—Pia Hambrock, product/marketing manager for CRD International:“The USA is recovering only slowly from a relatively weak year 2017, although the US dollar has weakened again somewhat so that travel to the USA is no longer quite as expensive. Our customers are still being negatively influenced by the political mood in the USA, an increasing isolation from international goals in climate and environmental protection, a protectionist economic policy and the goals of an ‘America First’ agenda.”
With its Size, Growth and Strength, Could Hotelbeds be Headed for an IPO?
On the weekend that IPW opened in Denver, Hotelbeds issued a report showing that the company that used to belong to TUI before it was acquired two years ago by the London-based private equity group Cinven and the Canada Pension Plan Investment Board in 2016 for €1.65 billion ($1.92 billion) has grown strong enough that it could be a candidate for an Initial Public Offering (IPO) to investors.
Hotelbeds’ executive chairman Joan Vilà told Travel Weekly UK that the company’s focus was on growing its business and completing the integration of GTA and Tourico Holidays—two companies that it acquired in the first half of last year—current shareholders are likely to seek a return on their investment, and announcement of an intention to float could be an option.
“In three years they may like to sell. I think we are a perfect business for an IPO (Initial Public Offering of shares). I think there’s a big chance that this might happen,” he said, adding that, despite Hotelbeds’ considerable scale, it still had significant scope to grow organically as it only has around a 14 percent market share. As market leader it will grow faster than its rivals and be able to take more market share, Vilà told TW.
Asked by the publication if he saw Hotelbeds driving further consolidation in the industry, he replied, “At this moment in time our priority is clearly on the integration because our teams really want to be working in the new organization. We will be looking at similar companies to ours with B2B distribution and also some companies that are complementary to us.”
While Vila was making waves with remarks from the company’s headquarters in Palma de Mallorca, Spain, the company also issued a news released timed to the opening of IPW in Denver, boasting of its “success story in the United States.”
“As a source market the United States has now become the group’s second largest market worldwide for hotel bookings in the wholesale channel, up from third place and overtaking Spain in the last year,” the statement said, adding that Hotelbeds “has continued its success in increasing inbound sales of hotel reservations of the United States as a destination. This has been achieved via leveraging the Group’s leading position as the largest B2B bedbank globally.”
It noted, for example, “in the 2017 calendar year the Group’s room nights for Chinese travelers into the U.S. market represented 2.3 percent of all Chinese inbound hotel bookings across the nation.”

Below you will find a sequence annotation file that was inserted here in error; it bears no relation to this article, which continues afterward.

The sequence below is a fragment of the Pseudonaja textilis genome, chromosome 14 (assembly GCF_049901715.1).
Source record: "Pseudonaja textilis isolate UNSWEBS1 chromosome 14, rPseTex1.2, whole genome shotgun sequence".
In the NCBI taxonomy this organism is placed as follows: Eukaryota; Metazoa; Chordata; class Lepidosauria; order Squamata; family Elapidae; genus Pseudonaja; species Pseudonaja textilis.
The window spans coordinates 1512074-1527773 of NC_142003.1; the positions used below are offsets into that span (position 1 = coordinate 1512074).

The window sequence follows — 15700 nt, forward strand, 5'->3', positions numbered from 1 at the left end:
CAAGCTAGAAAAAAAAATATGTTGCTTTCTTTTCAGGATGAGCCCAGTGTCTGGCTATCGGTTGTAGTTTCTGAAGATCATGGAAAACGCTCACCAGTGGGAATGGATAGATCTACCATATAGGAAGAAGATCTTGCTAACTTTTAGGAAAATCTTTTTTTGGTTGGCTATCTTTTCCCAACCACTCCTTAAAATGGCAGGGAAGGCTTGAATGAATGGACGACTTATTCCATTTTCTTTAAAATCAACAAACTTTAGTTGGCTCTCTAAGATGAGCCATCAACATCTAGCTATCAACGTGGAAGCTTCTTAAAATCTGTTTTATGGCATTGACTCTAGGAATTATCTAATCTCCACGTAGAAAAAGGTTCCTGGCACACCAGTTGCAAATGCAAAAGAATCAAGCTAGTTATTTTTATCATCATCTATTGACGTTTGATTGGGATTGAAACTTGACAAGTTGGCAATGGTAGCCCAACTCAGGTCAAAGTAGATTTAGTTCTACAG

Also, the Hotelbed Group’s Great Britain, South America, and the Middle East source markets have increased bookings to Denver by 25 percent, 40 percent, and 40 percent, respectively, during the current financial calendar year.
Said Lauren Volcheff, head of wholesale sales in the Americas at Hotelbeds Group: “We are really thrilled to confirm that the US source market has now become the number two for our Group globally in the wholesale channel, overtaking Spain – with Orlando, New York, Paris, Rome and London occupying the top slots, in descending order. This comes from strong sales growth generated by the addition of new clients, in particular, in the airline and point redemption space.”
With last year’s acquisition of GTA and Tourico, Hotelbeds’ product portfolio has now expanded to over 170,000 hotels and over 60,000 travel-selling clients now use the platform.
Operating mainly under the Hotelbeds, Bedsonline, Tourico Holidays and GTA brands, the company connects over 60,000 travel intermediaries across more than 185 source markets globally with travel providers in over 200 countries representing more than 170,000 hotels, 22,000 transfer routes and 16,000 activities.
IPW 2018 Photo Album: Part One
The first half of this year’s photo album highlights a special event for the NAJ Group, which publishes the INBOUND Report: an appreciation luncheon held for its TourOperatorland clients and receptive tour operators. Then, we work our way through the weekend and end with the opening night festivities at Denver’s Performing Arts Center. And, of course, there are other moments …
Watch for PART TWO of IPW 2018 Photo Album next week.
Industry Scrambles to Help Victims as Ohio Student Tour Operator Files Bankruptcy
After a well-known student tour operator in northern Ohio recently closed its doors and declared bankruptcy, the tour and travel industry banded together to compensate victims and to convince parents and school boards that such an action was an isolated one and would not spread to other parts of the state. In addition, the operator has been tossed out of the Student and Youth Travel Association (SYTA).